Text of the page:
IANTOSCA v. MAGNONE et al, No. 2:2016cv09497 - Document 25 (D.N.J. 2017)

Court Description: OPINION. Signed by Judge Madeline Cox Arleo on 07/17/2017. (ek)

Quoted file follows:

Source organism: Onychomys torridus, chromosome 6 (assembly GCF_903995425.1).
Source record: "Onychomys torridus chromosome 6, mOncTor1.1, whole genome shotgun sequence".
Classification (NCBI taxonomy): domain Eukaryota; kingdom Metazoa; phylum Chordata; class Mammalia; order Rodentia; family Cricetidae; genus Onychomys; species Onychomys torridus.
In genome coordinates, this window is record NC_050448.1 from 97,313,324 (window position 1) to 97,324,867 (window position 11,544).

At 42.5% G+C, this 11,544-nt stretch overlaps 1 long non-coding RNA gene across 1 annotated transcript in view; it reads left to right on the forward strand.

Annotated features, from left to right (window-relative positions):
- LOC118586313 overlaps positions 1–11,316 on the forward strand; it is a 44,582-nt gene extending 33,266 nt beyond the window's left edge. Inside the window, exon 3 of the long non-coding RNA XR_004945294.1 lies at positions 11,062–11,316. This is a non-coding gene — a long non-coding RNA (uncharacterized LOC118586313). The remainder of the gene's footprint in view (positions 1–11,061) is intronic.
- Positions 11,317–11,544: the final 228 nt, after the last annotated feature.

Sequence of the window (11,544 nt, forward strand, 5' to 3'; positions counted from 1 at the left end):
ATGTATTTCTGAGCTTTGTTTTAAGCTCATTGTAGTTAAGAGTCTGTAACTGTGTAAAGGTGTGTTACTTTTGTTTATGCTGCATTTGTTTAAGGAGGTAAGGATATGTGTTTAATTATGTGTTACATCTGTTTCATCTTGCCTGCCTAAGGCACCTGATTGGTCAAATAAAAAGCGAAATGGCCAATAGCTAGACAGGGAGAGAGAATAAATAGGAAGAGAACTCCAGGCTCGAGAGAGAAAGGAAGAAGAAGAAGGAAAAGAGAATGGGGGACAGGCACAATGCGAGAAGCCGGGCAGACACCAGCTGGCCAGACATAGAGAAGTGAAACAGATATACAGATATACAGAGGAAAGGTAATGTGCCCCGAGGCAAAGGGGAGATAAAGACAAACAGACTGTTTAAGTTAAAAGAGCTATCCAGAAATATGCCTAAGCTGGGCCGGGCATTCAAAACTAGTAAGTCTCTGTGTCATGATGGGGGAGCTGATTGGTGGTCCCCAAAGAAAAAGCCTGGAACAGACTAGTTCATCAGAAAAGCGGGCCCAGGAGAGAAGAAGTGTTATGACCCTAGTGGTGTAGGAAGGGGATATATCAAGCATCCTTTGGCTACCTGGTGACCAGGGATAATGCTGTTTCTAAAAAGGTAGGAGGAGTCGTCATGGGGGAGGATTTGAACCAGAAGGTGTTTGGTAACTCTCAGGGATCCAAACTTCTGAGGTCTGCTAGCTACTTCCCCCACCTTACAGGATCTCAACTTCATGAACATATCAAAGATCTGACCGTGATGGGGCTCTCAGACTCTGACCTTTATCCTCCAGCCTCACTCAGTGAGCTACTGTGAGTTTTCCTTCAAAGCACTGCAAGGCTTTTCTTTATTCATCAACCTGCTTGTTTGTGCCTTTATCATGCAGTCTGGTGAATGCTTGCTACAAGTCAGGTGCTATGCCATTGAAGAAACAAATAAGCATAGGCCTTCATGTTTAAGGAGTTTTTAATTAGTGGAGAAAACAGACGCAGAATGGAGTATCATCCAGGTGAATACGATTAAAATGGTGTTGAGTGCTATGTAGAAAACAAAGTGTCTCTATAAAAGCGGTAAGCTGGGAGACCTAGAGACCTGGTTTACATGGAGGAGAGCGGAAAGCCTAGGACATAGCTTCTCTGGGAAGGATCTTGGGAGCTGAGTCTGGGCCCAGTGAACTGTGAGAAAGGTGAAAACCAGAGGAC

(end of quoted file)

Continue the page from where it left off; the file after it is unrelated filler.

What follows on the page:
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IANTOSCA v. MAGNONE et al Doc. 25 UNITED STATES DISTRICT COURT DISTRICT OF NEW JERSEY Civil Action No. 16-9497 (MCA) MARK IANTOSCA, Plaintiff, OPINION v. LAURA MAGNONE, ESQ., - ARLEO, United States District Judge: INTRODUCTION I. This matter has been opened to the Court by Plaintiff’s filing of a civil action pursuant to 42 U.S.C. § 1983. This Court previously granted Plaintiffs application to proceed informa pauperis. Federal law requires this Court to screen Plaintiff’s Complaint for sua sponte dismissal prior to service, and to dismiss any claim if that claim fails to state a claim upon which relief may be granted under Fed. R. Civ. P. 12(b)(6) and/or to dismiss any defendant who is immune from suit. See 28 U.S.C. will dismiss with prejudice the § § 1915(e)(2)(B). For the reasons explained below, the Court 1983 claims raised in the Complaint. The Court will also deny Plaintiffs request to convert this matter to a habeas case. Because it is not clear whether Plaintiff has any additional § 1983 claims against the Defendants identified in his Complaint or against individuals referenced in his numerous filings, the Court will permit Plaintiff to submit an amended complaint within 30 days of the date of the Order accompanying this Opinion. II. FACTUAL BACKGROUND The Court recounts only the facts necessary to this Opinion. Plaintiff has sued Laura Magnone, who is identified in the Complaint as an Assistant Prosecutor with Morris County Dockets.Justia.com Prosecutor’s Office, and Robert Scrivo, Esq., who is identified in the Complaint as an “Attorney at Law” with the law firm of McElroy, Deusch, Mulvaney & Carpenter, LLP, for alleged violations of his civil rights under 28 U.S.C. § 1983. (ECF No. 1, Compl. at page 4.) Plaintiff appears to be a convicted prisoner and alleges that prior to his acceptance of a plea deal for unspecified state court charges, Scrivo asked Magnone if Plaintiff could apply for the Pre-Trial Intervention Program (“PTI”). (Id. at 5.) Magnone allegedly replied: “Absolutely not, he can 1 not (sic) apply.” (Id.) She also allegedly stated to Plaintiff that she would make sure that he did not get PTI. (Id.) Plaintiff alleges that Magnone’s conduct violated his rights by discriminating against him and showing bias. He further alleges that Scrivo violated his rights by providing ineffective assistance of counsel for not objecting to the denial of PTI and by advising Plaintiff to take a plea deal. (Id.) Plaintiff seeks damages in the amount of $1,750,000.00. (Id. at 6.) III. STANDARD OF REVIEW Pursuant to the Prison Litigation Reform Act, Pub. L. No. 104-134, § 801-810, 110 Stat. 1321-66 to 1321-77 (April 26, 1996) (“PLRA”), district courts must review complaints in those civil actions in which a prisoner is proceeding in forma pauperis, see 28 U.S.C. seeks redress against a governmental employee or entity, see 28 U.S.C. claim with respect to prison conditions, see 42 U.S.C. § § § 1915(e)(2)(B), 191 5A(b), or brings a 1997e. The PLRA directs district courts to sua sponte dismiss any claim that is frivolous, is malicious, fails to state a claim upon which relief may be granted, or seeks monetary relief from a defendant who is immune from such relief. “The legal standard for dismissing a complaint for failure to state a claim pursuant to 28 The New Jersey PTI program is a state-wide program which serves as “an alternative to criminal prosecution.” Fernandez v. City ofElizabeth, 468 F. App’x 150, 154 (3d Cir. 2012) (citing Davis v. Grusemeyer, 996 F.2d 617, 620 (3d Cir. 1993), overruled on other grounds by Rob v. City Investing Co. Liquidating Trust, 155 F.3d 644 (3d Cir. 1998)). 2 U.S.C. § 1915(e)(2)(B)(ii) is the same as that for dismissing a complaint pursuant to Federal Rule of Civil Procedure 12(b)(6).” Schreane v. Seana, 506 F. App’x 120, 122 (3d Cir. 2012) (citing Allah v. Seiverling, 229 F.3d 220, 223 (3d Cir. 2000)); Mitchell v. Beard, 492 F. App’x 230, 232 (3d Cir. 2012) (discussing 28 U.S.C. § 1997e(c)(l)); Courteau v. United States, 287 F. App’x 159, 162 (3d Cir. 2008) (discussing 28 U.S.C. § 1915A(b)). Here, Plaintiffs Complaint is subject to screening under 28 U.S.C. 28 U.S.C. § § 1915(e)(2)(B) and 1915A(b). When reviewing a motion to dismiss under Fed. R. Civ. P. 12(b)(6), courts first separate the factual and legal elements of the claims, and accept all of the wellpleaded facts as true. See Fowler v. UPMC Shadyside, 578 F.3d 203, 210—11 (3d Cir. 2009). All reasonable inferences must be made in the plaintiffs favor. See In re Ins. Brokerage Antitrust Litig., 618 F.3d 300, 314 (3d Cir. 2010). The complaint must also allege “sufficient factual matter” to show that the claim is facially plausible. Fowler v. UPMS Shadyside, 578 F.3d 203, 210 (3d Cir. 2009) (citation omitted). “A claim has facial plausibility when the plaintiff pleads factual content that allows the court to draw the reasonable inference that the defendant is liable for the misconduct alleged.” Fair Wind Sailing, Inc. v. Dempster, 764 F.3d 303, 308 n.3 (3d Cir. 2014) (quoting Iqbal, 556 U.S. at 678). Courts are required to liberally construe pleadings drafted by pro se parties. Tucker v. Hewlett Packard, Inc., No. 14-4699 (RBKJKMW), 2015 WL 6560645, at *2 (D.N.J. Oct. 29, 2015) (citing Haines v. Kerner, 404 U.S. 519, 520 (1972)). Such pleadings are “held to less strict standards than formal pleadings drafted by lawyers.” Id. Nevertheless, pro se litigants must still allege facts, which if taken as true, will suggest the required elements of any claim that is asserted. Id. (citing Mala v. Crown Bay Marina, Inc., 704 F.3d 239, 245 (3d Cir. 2013)). To do so, [a plaintiffj must plead enough facts, accepted as true, to plausibly suggest entitlement to 3 relief.” Gibney v. Fitzgibbon, 547 F. App’x 111, 113 (3d Cir. 2013) (citing Bistrian v. Levi, 696 F.3d 352, 365 (3d Cir. 2012)). Furthermore, “[l]iberal construction does not, however, require the Court to credit a pro se plaintiffs ‘bald assertions’ or ‘legal conclusions.’ Id. (citing Morse v. Lower Merion Sch. Dist., 132 F.3d 902, 906 (3d Cir. 1997)). That is, “[ejven apro se complaint may be dismissed for failure to state a claim if the allegations set forth by the plaintiff cannot be construed as supplying facts to support a claim entitling the plaintiff to relief. Id. (citing Milhouse v. Carison, 652 F.2d 371, 373 (3d Cir. 1981)). IV. ANALYSIS As explained below, the Court construes Plaintiff to allege claims pursuant to 42 U.S.C. 1983 against Defendants Magnone and Scrivo. The Court considers the 2 § § 1983 claims against each Defendant as alleged in the Complaint and separately addresses Plaintiffs additional filings. a. Claims against Defendant Magnone Plaintiff alleges that that Defendant Magnone discriminated against him by refusing to allow him to apply to PTI and by stating that she would deny his PTI application. The Court construes Plaintiff to allege § 1983 claims of malicious and/or selective prosecution against Defendant Magnone. Under federal law, however, prosecutors have absolute immunity from civil liability, i.e., damages, for their conduct in their role as prosecutors. See Newsome v. City 3 ofNewark, No. 13-CV-06234 CCC, 2014 WL 4798783, at *2 (D.N.J. Sept. 25, 2014) (citing 1mb/er v. Pachtman, 424 U.S. 409, 427—28 (1976)). It is well established that prosecutors sued 2 The Court does not construe Plaintiff to allege any supplemental state law claims. To the extent Plaintiff seeks to raise state law claims, he must do so by way of an amended complaint. Although Plaintiff recently wrote to the Court seeking injunctive relief, his Complaint seeks only damages for his alleged injuries, and the Court confines its analysis to Plaintiffs Complaint. 4 under § 1983 enjoy absolute immunity for their conduct in “initiating a prosecution and in presenting the State’s case.” Imbler, 424 U.S. at 431. This immunity extends to any acts the prosecutor undertakes “as the state’s ‘advocate,” Yarns v. County ofDelaware, 465 F.3d 129, 136 (3d Cir. 2006), and is not defeated by allegations that the prosecutor acted in bad faith, see Ernst v. Child & Youth Servs., 108 F.3d 486, 502 (3d Cir.1997), or “commit[ted] perjury or falsifie[dj evidence,” Davis v. Grusemeyer, 996 F.2d 617, 630 n. 27 (3d Cir.1993), overruled on other grounds by Rob v. City Investing Co. Liquidating Trust, 155 F.3d 644 (3d Cir.1998); see also Tindell v. Pennsylvania, 398 F. App’x 696, 698 (3d Cir. 2010) (explaining same). In Davis, 996 F.2d at 631, an indictee sued both the prosecutors and detective for their efforts to deny him access to PTI, and their decision to instead continue with criminal prosecution. Id. at 627—29. The Third Circuit found that the decision to continue a criminal prosecution through trial “is at the heart of the prosecutorial decision-making process ...“ and should therefore be immune from civil liability. Id. at 629. Further, the Court held that a detective performing investigative work in connection with a criminal prosecution receives the same absolute immunity as would the prosecutor. Id. at 631—32. Thus, under well-established Third Circuit precedent, Defendant Magnone is entitled to prosecutorial immunity for her decision to deny Plaintiff PTI and continue with his prosecution, which ultimately resulted in a plea deal. As such, the Court will dismiss with prejudice Plaintiff’s § 1983 claim premised on Defendant Magnone’s alleged denial of Plaintiff’s access to PTI, as she is entitled to prosecutorial immunity on this claim. b. Defendant Scrivo Plaintiff also contends in his Complaint that his defense attorney, Defendant Scrivo, afforded him ineffective assistance of counsel under the Sixth Amendment in connection with 5 the denial of PTI and the plea deal. “To state a claim under § 1983, a plaintiff must allege a violation of a right secured by the Constitution or laws of the United States committed by a person acting under color of state law.” Mikhaeil v. Santos, 646 F. App’x 158, 161—62 (3d Cir. 2016) (citing West v. Atkins, 487 U.S. 42, 48 (1988). It is axiomatic that “[a] Section 1983 claim requires state action.” McKinney v. Prosecutor’s Office, No. CIV. 13-2553 KM MCA, 2014 WL 2574414, at *8 (D.N.J. June 4, 2014). Here Defendant Scrivo is identified as a retained attorney with the law firm of McElroy, Deusch, Mulvaney & Carpenter LLP. (ECF No. 1, Compi. at 4.) Privately-retained counsel are not state actors for purposes of § 1983. See Steward v. Meeker, 459 F.2d 669 (3d Cir. 1972) (privately-retained counsel does not act under color of state law when representing client). Although private individuals may nonetheless be liable under § 1983 if they have conspired with or engaged in joint activity with state actors, see Bierley v. Abate, 661 F. App’x 208, 209 (3d Cir. 2016) (citing Dennis v. Sparks, 449 U.S. 24, 27—28 (1980)), Plaintiff has not alleged in the Complaint that Defendant Scrivo is a state actor or that he engaged in a conspiracy or joint activity with any state actors. Further, even if Defendant Scrivo were a public defender or pool attorney who provided ineffective assistance of counsel to Plaintiff prior to and during his plea negotiations, Plaintiff’s claim would be subject to dismissal because “ineffective assistance of appointed counsel in representing a defendant is not actionable under § 1983.” ‘ Introcaso v. Meehan, 338 F. App’x 139, 142 (3d Cir. 2009) (citingPolkCounryv. Dodson, 454 U.S. 312, 324-25 (1981) (no state ‘ To the extent that Plaintiff may be attempting to set forth either a legal malpractice claim or an ineffective assistance of counsel claim against his attorney, neither claim is properly brought as a § 1983 action. See generally Preiser v. Rodriguez, 411 U.S. 475, 500 (1973) (petition for writ of habeas corpus proper for ineffective assistance of counsel claim); Shaw V. Stackhouse, 920 F.2d 1135 (3d Cir. 1990) (sS 1983 is designed to address constitutional deprivations, not torts). The Court does not construe the amended complaint as raising legal malpractice claims under state tort law. 6 action for the purposes of § 1983 where public defender represented defendant in criminal matter)); see also Angelico v. Lehigh Valley Hospital, Inc., 184 F.3d 268, 277 (3d Cir. 1999) (private attorneys were not acting under color of state law when they issued subpoenas); Calhoun v. Young, 2008 WL 2944638 (3d Cir. Aug. 1, 2008) (public defender representing criminal defendant is not acting under color of state law); Thomas v. Howard, 455 F.2d 228 (3d Cir. 1972) (court-appointed pool attorney does not act under color of state law); Amponsah v. Boney, No. CIV.A. 08-4992 (MLC), 2008 WL 4754869, at *23 (D.N.J. Oct. 27, 2008) (same). For these reasons, the Court will dismiss with prejudice Plaintiff’s Sixth Amendment claims of ineffective assistance of counsel against Defendant Scrivo. c. Plaintiff’s Letters After filing his Complaint, Plaintiff submitted numerous statements and letters that purport to add “evidence” to his “case file”. These letters provide new facts regarding the above6 named Defendants and other individuals. Plaintiff apparently believes that he is free to submit 5 For instance, Plaintiff’s letters complain about Defendant Magnone’s alleged violations of the New Jersey Court Rules at Plaintiff’s sentencing on September 16, 2016 (ECF No. 7) and Defendant Scrivo’s alleged refusal to file an appeal on his behalf. (See ECF No. 9.) Such conduct, however, is not the basis for a § 1983 action and is more properly addressed to the state courts. 6 For instance, Plaintiff submitted an undated statement, which was docketed on January 6, 2017 (ECF No. 5), that alleges that he was improperly contacted via text message by the uncle of his accuser, Anthony Bocchi, Esq., who Plaintiff identifies as an “Officer of the Court.” (Id. at 3-5; see also ECF No. 12.) Plaintiff does not identify Mr. Bocchi as a Defendant or refer to this statement as an amended complaint, and the Court does not construe the statement as such. The Court notes that even if Mr. Bocchi’s alleged conduct violated the Rules of Professional Conduct (“RPCs”), it does not provide any basis for a civil rights action under § 1983. The statement also alleges that the law firm of McElroy, Deusch, Mulvaney & Carpenter, LLP previously represented the family of Plaintiffs accuser. Although such representation may amount to a conflict of interest under the RPCs, it does not amount to a violation of § 1983, which requires a deprivation of Plaintiff’s constitutional rights by a state actor. Furthermore, violations of Rules of Professional Conduct do not, standing alone, give rise to an action in tort. See Sommers v. McKinney. 287 N.J. Super. 1, 13 (App. Div. 1996); Baxt V. Liloia, 155 N.J. 190, 197-98 (1998) (explaining that “purpose of the Model Rules [is] to regulate lawyer conduct through the 7 additional information to the Court regarding his case in the form of letters; however, any attempt to amend or supplement his Complaint must conform to Federal Rule of Civil Procedure 15, and an amended complaint, once accepted by the Court, replaces the original complaint and renders it inoperative. The Court has reviewed these letters and declines to permit Plaintiff to supplement his Complaint in this piecemeal fashion and notes that the additional information does alter the Court’s dismissal of his section § 1983 claims against Defendants Magnone and Scrivo. Although the Court has dismissed the claims alleged in the Complaint with prejudice, it will, out of an abundance of caution, permit Plaintiff to file an Amended Complaint to the extent he has other § 1983 claims against Defendants Magnone and/or Scrivo that have not been addressed in the instant Opinion. To the extent Plaintiff elects to submit an Amended Complaint, he must submit all facts in support of his claim(s) in a single Amended Complaint. d. Plaintiff’s Request to “Convert” the Case Finally, the Court denies Plaintiffs request to convert this action to a habeas petition. On July 5, 2017, Plaintiff wrote to the Court asking whether the Court “has determined there has been enough evidence thus far to have moved the cause of this case from a ‘42 — 1983’ to a ‘Habeas Corpus” and seeks an injunction vacating the allegedly illegal sentence imposed by the Morris County Superior Court. (See ECF No. 23.) Federal law provides two avenues of relief to prisoners: a petition for habeas corpus and a civil rights complaint. See Muhammad v. Close, 540 U.S. 749, 750 (2004). In general, “[c]hallenges to the validity of any confinement or to particulars affecting its duration are the disciplinary process, not to serve as a basis for civil liability”) (citing Legislative History of the Model Rules of Professional Conduct: Their Development in the ABA House of Delegates 20 (1987)). 8 province of habeas corpus [fall within the realm of] a custody cannot use a § ... § [while] requests for relief turning on circumstances of confinement 1983 action.” Id. It is well established that a prisoner in state 1983 action to challenge “the fact or duration of his confinement.” Preiser v. Rodriguez, 411 U.S. 475, 489 (1973). Thus, state prisoners “must use habeas corpus (or similar state) remedies when they seek to invalidate the duration of their confinement — either directly through an injunction compelling speedier release or indirectly through a judicial determination that necessarily implies the unlawfulness of the State’s custody.” Wilkinson v. Dotson, 544 U.S. 74, 81(2005). Although Plaintiff’s Complaint seeks only monetary damages, his recent letter asks the Court to convert the matter to a habeas case and invalidate his conviction. Plaintiff’s request to have his conviction invalidated by this Court is barred in a § 1983 action because that judicial determination necessarily implies the unlawfulness of the State’s custody. Wilkinson, 544 U.S. at 81. This type of relief, if sought in federal court, may only be brought through a habeas petition after exhausting all available state court remedies. Here, however, it is clear from Plaintiff’s filings that he was recently sentenced on the relevant charges and has not yet completed his direct appeal in state court. Under these circumstances, any habeas petition filed in federal court would be subject to dismissal for failure to exhaust state court remedies. As such, Plaintiff’s request to convert the instant matter into a habeas case is denied at this time. The denial of his request is without prejudice to his filing of a timely habeas petition pursuant to 28 U.S.C. § 2254 after he exhausts his habeas claims to the highest level of the New Jersey state courts. 9 V. CONCLUSION For the reasons explained in this Opinion, the Court dismisses the claims alleged in the Complaint with prejudice. The Court also denies Plaintiff’s request to convert this matter to a habeas case at this time. Because it is not clear whether Plaintiff has additional § 1983 claims against the Defendants identified in his Complaint, the Court will permit him to submit an amended complaint within 30 days of the date of the Order accompanying this Opinion. An appropriate Order follows. Madehice Cox Arleo, U.S.D.J. Date: I 10